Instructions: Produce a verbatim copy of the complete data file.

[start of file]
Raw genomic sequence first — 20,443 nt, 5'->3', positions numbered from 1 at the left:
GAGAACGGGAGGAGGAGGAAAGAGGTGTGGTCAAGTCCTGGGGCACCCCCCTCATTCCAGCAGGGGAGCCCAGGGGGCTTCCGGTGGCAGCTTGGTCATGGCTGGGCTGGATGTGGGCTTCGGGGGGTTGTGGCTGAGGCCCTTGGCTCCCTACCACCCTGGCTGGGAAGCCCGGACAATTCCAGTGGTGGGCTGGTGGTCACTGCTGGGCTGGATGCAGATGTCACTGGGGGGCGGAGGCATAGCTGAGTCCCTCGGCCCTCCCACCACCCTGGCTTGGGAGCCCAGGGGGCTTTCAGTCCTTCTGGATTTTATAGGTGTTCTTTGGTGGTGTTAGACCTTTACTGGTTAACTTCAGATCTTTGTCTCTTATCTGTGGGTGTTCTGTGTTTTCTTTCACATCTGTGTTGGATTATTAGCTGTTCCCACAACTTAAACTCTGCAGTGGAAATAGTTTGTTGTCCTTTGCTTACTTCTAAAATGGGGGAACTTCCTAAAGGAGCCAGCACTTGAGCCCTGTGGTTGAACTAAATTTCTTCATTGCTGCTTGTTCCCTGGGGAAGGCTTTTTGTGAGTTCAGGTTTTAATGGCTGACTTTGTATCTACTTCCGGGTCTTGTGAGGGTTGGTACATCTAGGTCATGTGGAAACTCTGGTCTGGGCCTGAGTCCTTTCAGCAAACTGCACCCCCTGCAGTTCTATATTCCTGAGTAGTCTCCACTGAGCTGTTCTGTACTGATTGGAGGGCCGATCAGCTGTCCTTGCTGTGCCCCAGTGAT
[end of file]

Raw genomic sequence first — 20,443 nt, 5'->3', positions numbered from 1 at the left:
GAGAACGGGAGGAGGAGGAAAGAGGTGTGGTCAAGTCCTGGGGCACCCCCCTCATTCCAGCAGGGGAGCCCAGGGGGCTTCCGGTGGCAGCTTGGTCATGGCTGGGCTGGATGTGGGCTTCGGGGGGTTGTGGCTGAGGCCCTTGGCTCCCTACCACCCTGGCTGGGAAGCCCGGACAATTCCAGTGGTGGGCTGGTGGTCACTGCTGGGCTGGATGCAGATGTCACTGGGGGGCGGAGGCATAGCTGAGTCCCTCGGCCCTCCCACCACCCTGGCTTGGGAGCCCAGGGGGCTTTCAGTCCTTCTGGATTTTATAGGTGTTCTTTGGTGGTGTTAGACCTTTACTGGTTAACTTCAGATCTTTGTCTCTTATCTGTGGGTGTTCTGTGTTTTCTTTCACATCTGTGTTGGATTATTAGCTGTTCCCACAACTTAAACTCTGCAGTGGAAATAGTTTGTTGTCCTTTGCTTACTTCTAAAATGGGGGAACTTCCTAAAGGAGCCAGCACTTGAGCCCTGTGGTTGAACTAAATTTCTTCATTGCTGCTTGTTCCCTGGGGAAGGCTTTTTGTGAGTTCAGGTTTTAATGGCTGACTTTGTATCTACTTCCGGGTCTTGTGAGGGTTGGTACATCTAGGTCATGTGGAAACTCTGGTCTGGGCCTGAGTCCTTTCAGCAAACTGCACCCCCTGCAGTTCTATATTCCTGAGTAGTCTCCACTGAGCTGTTCTGTACTGATTGGAGGGCCGATCAGCTGTCCTTGCTGTGCCCCAGTGAT